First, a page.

In the 1990s, he appeared in the film Deep Blues and began recording for the Oxford, Mississippi, label Fat Possum Records. Founded by Living Blues magazine editor Peter Redvers-Lee and Matthew Johnson, the label was dedicated to recording ageing North Mississippi bluesmen such as Burnside and Junior Kimbrough.

    Burnside remained with Fat Possum from that time until his death, and he usually performed with his friend and understudy, the slide guitarist Kenny Brown, with whom he began playing in 1971 and claimed as his adopted son.

    In the mid 1990s, Burnside attracted the attention of Jon Spencer, the leader of the Jon Spencer Blues Explosion, touring and recording with this group and gaining a new audience in the process.

    Burnside's 1996 album A Ass Pocket of Whiskey (recorded with Jon Spencer) gained massive critical acclaim, earning praise from music legends Bono and Iggy Pop.

    After the death of Kimbrough and the burning of Kimbrough's juke joint in Chulahoma, Mississippi, Burnside quit recording studio material for Fat Possum, though he did continue to tour. After a heart attack in 2001, Burnside's doctor advised him to stop drinking; Burnside did, but he reported that change left him unable to play.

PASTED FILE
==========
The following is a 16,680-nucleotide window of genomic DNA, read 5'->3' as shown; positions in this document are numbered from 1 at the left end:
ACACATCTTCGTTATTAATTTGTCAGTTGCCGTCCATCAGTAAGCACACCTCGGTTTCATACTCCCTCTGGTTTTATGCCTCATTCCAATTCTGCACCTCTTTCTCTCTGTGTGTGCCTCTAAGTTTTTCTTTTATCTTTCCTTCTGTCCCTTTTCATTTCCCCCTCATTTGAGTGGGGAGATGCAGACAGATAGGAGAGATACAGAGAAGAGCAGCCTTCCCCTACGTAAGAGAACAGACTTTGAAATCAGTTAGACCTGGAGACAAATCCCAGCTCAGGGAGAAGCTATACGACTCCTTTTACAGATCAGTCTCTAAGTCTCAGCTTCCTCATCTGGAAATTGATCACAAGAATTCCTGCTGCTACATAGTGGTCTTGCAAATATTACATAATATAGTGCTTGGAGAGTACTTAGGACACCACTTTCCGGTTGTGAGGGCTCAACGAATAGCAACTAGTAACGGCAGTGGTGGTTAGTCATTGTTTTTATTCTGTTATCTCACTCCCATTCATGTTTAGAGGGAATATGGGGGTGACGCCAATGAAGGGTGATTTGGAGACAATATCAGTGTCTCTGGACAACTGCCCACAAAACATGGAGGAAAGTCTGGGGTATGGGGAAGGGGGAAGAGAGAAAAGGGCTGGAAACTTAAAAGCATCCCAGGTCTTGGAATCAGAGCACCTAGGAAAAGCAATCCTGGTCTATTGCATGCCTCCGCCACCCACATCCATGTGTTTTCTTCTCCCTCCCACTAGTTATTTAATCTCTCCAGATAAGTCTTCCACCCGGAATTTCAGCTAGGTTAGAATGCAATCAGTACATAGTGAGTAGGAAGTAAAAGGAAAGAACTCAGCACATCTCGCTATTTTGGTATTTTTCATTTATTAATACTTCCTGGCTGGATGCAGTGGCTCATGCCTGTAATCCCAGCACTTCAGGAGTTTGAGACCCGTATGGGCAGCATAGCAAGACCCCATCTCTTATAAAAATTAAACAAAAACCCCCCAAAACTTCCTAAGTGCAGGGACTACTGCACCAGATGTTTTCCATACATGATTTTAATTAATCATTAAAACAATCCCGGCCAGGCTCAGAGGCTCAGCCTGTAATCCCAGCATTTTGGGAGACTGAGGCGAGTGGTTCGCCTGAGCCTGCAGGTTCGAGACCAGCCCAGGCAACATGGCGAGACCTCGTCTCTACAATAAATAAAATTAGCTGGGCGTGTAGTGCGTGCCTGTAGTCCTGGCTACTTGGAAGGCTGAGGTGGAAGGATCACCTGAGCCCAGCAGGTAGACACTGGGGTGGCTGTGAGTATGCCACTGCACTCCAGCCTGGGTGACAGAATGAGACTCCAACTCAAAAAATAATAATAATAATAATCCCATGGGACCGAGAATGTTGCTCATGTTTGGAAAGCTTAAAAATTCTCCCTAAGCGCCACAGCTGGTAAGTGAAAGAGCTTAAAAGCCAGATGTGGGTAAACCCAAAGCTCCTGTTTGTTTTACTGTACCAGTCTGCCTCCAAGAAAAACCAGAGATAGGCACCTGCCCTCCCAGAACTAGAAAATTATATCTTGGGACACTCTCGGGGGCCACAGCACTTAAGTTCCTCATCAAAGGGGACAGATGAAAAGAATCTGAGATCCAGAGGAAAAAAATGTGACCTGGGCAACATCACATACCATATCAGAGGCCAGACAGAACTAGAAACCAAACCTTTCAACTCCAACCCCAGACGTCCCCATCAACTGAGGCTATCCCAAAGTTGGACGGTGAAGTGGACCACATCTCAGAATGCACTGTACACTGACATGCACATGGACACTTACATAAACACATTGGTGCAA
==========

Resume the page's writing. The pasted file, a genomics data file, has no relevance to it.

Members of his large extended family continue to play blues in the Holly Springs area: grandson Cedric Burnside tours with Kenny Brown and most recently with Steve 'Lightnin' Malcolm as part of the 'Juke Joint Duo', while his son Duwayne Burnside has played guitar with the North Mississippi Allstars (Polaris; Hill Country Revue with R. L. Burnside). In 2004, the Burnside sons opened Burnside Blues Cafe, located 30 miles southeast of Memphis at the intersection of U.S. Highway 78 and Mississippi Highway 7 in Holly Springs, Mississippi.

    Burnside had been in declining health since heart surgery in 1999. He died at St. Francis Hospital in Memphis, Tennessee on September 1, 2005 at the age of 78

  • R.L. Burnside - Chain of Fools

    3:46

    Wish I Was In Heaven Sitting Down

  • RL Burnside - Shake Em On Down

    4:30

    RL Burnside in Bergen Norway. John Schooley plays slide guitar. Cedric is on drums.

  • RL Burnside - Skinny Woman acoustic

    2:10

    my take on the acoustic guitar of this hill country blues gem

  • RL Burnside Peaches Lesson by Bluesboy Jag

    8:35

    order your cigar box guitar here:

  • R.L. Burnside - Come On In

    1:49

    Artist: R.L. Burnside
    Title: Come On In
    Album: First Recordings (1968)

    delta blues

  • Its Bad You Know- R.L Burnside

    4:44

    Taken From the CD Album: The Sopranos
    Ripped @ 16bit/44.1kbps